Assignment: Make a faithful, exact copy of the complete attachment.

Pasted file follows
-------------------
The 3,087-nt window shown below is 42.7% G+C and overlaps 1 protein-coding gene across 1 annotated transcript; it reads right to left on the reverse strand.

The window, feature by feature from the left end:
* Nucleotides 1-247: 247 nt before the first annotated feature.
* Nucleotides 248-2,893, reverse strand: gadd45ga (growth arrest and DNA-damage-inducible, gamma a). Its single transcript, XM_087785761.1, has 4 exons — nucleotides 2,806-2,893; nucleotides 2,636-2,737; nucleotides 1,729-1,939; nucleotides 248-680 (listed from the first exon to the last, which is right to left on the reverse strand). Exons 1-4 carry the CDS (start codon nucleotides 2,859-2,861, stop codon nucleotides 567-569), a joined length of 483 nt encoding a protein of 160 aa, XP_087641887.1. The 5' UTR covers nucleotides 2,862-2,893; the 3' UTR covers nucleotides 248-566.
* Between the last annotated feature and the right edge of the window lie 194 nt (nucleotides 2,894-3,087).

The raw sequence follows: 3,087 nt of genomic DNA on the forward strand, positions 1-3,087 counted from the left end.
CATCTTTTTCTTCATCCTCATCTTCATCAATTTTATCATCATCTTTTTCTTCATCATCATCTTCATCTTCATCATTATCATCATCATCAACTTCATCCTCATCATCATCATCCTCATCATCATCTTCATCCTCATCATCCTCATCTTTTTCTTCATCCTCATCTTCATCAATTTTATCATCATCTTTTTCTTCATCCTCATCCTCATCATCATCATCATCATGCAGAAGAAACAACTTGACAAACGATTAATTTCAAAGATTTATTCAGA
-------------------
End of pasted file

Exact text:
The 3,087-nt window shown below is 42.7% G+C and overlaps 1 protein-coding gene across 1 annotated transcript; it reads right to left on the reverse strand.

The window, feature by feature from the left end:
* Nucleotides 1-247: 247 nt before the first annotated feature.
* Nucleotides 248-2,893, reverse strand: gadd45ga (growth arrest and DNA-damage-inducible, gamma a). Its single transcript, XM_087785761.1, has 4 exons — nucleotides 2,806-2,893; nucleotides 2,636-2,737; nucleotides 1,729-1,939; nucleotides 248-680 (listed from the first exon to the last, which is right to left on the reverse strand). Exons 1-4 carry the CDS (start codon nucleotides 2,859-2,861, stop codon nucleotides 567-569), a joined length of 483 nt encoding a protein of 160 aa, XP_087641887.1. The 5' UTR covers nucleotides 2,862-2,893; the 3' UTR covers nucleotides 248-566.
* Between the last annotated feature and the right edge of the window lie 194 nt (nucleotides 2,894-3,087).

The raw sequence follows: 3,087 nt of genomic DNA on the forward strand, positions 1-3,087 counted from the left end.
CATCTTTTTCTTCATCCTCATCTTCATCAATTTTATCATCATCTTTTTCTTCATCATCATCTTCATCTTCATCATTATCATCATCATCAACTTCATCCTCATCATCATCATCCTCATCATCATCTTCATCCTCATCATCCTCATCTTTTTCTTCATCCTCATCTTCATCAATTTTATCATCATCTTTTTCTTCATCCTCATCCTCATCATCATCATCATCATGCAGAAGAAACAACTTGACAAACGATTAATTTCAAAGATTTATTCAGA